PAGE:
The lubricating effect of graphene was evaluated by measurements of friction coefficients of a clean Ag surface and a graphene-modified Ag surface using three different counter materials Ag, steel, and W. In the following the graphene-free systems are denoted Ag/Ag, steel/Ag, and W/Ag while the graphene-modified systems are denoted Ag/GL/Ag, steel/GL/Ag, and W/GL/Ag, respectively. During the initial experiments, we observed a variation in results also for the same set of counter materials. A general observation was that the graphene solution was susceptible to aging and that the lubricating effect of the applied graphene solution decreased by time. Furthermore, some variation in e.g., friction coefficient was also observed between different experiments. Thus the results presented below shows a representative set of observations where the general trends between materials will be demonstrated.

A typical set of friction curves for the different materials pairs with and without added graphene are shown in Fig. 1. The optical micrographs and profiles of the tracks for each tribotest are also included as insets. As can be seen, a dramatic reduction of the friction coefficient is observed after addition of graphene, in particular for the Ag/GL/Ag system. In addition, the roughness of tracks is also affected by the addition of graphene.
Fig. 1

Friction coefficients (μ), optical micrographs (scale bar 200 μm) and height profiles of the tracks from the pin-on-disk tests (load: 1 N) for a Ag, b steel, and c W against Ag plate with and without graphene deposition. All tribological tests were manually stopped after 1500 cycles

As shown in Fig. 1a, Ag/Ag performed poorly with a high and fluctuating friction coefficient (~1.15). The optical micrograph shows that the Ag/Ag pair suffered severe adhesive material transfer between the surfaces, which is also illustrated by the profile of the track surface. With addition of graphene, however, the friction coefficient was reduced remarkably to around 0.2–0.25 initially. Typically, the friction was reduced with time and reached a value of 0.1–0.15 after 1000 laps. However, a friction coefficient as low as 0.05 was observed in some experiments. In the Ag/Ag pair, the high tendency for adhesion gives a strong interface, similar in strength to the two mating materials, and promotes material transfer and a large area of contact. All of these effects result in a high roughness of the contact track and a high friction coefficient for the Ag/Ag pair. However, GL weaken the ‘interface’, where it is deposited, and thus provide a preferred shear plane, resulting in less adhesion, less material transfer, a smoother track, and a lower friction coefficient in the Ag/GL/Ag pair.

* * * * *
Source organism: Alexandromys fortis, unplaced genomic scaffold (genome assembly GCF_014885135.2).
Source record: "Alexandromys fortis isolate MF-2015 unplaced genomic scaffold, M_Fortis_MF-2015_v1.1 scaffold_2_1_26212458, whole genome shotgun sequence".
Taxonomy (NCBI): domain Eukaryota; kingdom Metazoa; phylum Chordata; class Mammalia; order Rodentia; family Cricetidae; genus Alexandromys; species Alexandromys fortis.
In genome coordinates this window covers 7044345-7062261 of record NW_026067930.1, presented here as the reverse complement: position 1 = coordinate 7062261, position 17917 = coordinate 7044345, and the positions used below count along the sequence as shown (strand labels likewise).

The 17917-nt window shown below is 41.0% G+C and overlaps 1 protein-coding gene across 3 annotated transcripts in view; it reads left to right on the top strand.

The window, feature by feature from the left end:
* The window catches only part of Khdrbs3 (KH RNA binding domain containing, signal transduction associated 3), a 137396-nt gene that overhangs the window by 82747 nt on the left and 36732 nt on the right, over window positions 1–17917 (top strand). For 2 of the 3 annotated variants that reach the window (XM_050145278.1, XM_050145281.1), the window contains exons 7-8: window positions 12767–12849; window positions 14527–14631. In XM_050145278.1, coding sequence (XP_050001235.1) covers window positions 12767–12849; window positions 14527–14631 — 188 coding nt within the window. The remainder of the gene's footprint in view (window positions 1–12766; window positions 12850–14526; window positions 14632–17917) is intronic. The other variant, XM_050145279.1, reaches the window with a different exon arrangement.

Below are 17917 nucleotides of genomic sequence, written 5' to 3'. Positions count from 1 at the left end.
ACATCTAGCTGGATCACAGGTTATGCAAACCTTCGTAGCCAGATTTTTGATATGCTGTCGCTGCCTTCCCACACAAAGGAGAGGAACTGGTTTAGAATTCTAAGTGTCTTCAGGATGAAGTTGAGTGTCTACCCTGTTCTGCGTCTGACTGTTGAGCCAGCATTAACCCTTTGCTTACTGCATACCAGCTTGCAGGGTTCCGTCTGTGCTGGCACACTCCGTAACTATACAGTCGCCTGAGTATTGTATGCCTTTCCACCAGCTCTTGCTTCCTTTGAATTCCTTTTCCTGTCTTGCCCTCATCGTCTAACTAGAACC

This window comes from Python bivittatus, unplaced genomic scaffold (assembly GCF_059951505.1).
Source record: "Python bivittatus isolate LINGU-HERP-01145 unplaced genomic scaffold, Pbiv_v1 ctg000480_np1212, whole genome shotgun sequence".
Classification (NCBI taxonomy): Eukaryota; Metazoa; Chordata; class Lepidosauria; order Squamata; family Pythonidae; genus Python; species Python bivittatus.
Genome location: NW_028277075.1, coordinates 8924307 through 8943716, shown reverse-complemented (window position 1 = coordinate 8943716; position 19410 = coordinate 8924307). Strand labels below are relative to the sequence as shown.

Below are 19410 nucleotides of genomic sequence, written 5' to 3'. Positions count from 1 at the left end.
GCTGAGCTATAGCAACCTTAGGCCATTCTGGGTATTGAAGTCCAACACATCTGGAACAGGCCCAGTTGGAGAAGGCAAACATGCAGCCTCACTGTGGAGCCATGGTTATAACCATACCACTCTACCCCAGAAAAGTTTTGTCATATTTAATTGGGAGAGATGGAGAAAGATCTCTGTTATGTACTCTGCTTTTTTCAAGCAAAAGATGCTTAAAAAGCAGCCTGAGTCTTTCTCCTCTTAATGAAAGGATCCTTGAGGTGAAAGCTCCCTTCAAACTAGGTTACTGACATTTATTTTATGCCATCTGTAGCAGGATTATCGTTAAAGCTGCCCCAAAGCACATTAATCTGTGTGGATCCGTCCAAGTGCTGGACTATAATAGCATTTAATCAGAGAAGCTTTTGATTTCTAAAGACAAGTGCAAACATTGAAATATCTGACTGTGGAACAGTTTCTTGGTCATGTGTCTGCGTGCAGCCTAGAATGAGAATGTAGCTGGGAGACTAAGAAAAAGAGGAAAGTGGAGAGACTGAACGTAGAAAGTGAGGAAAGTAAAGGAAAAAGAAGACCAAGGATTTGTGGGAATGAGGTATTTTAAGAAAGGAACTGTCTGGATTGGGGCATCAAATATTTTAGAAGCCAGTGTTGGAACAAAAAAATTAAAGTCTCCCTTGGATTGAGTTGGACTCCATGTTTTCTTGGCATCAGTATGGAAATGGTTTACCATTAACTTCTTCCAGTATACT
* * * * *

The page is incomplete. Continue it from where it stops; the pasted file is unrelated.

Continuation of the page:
The steel/Ag pair initially shows a very low friction coefficient (0.15), due to the low roughness of steel ball, resulting in a delayed onset of adhesion. After 50 cycles, the friction coefficient gradually starts to increase to ~0.85. With addition of graphene, the friction coefficient was reduced from about 0.85 (steel/Ag) to 0.15 (steel/GL/Ag) after 1500 cycles. The example in Fig. 1b shows an experiment where the friction in the steel/GL/Ag pair initially was below 0.1 and increased to about 0.15. The optical micrographs and height profiles of the tracks illustrates a rough track surface and ridges piling up to a similar volume as the groove in the steel/Ag track, indicating a combination of adhesive material transfer and plastic deformation of the Ag surface in the steel/Ag pair. With addition of graphene, however, almost no adhesive material transfer is visible in the steel/GL/Ag track, instead plastic deformation dominates completely.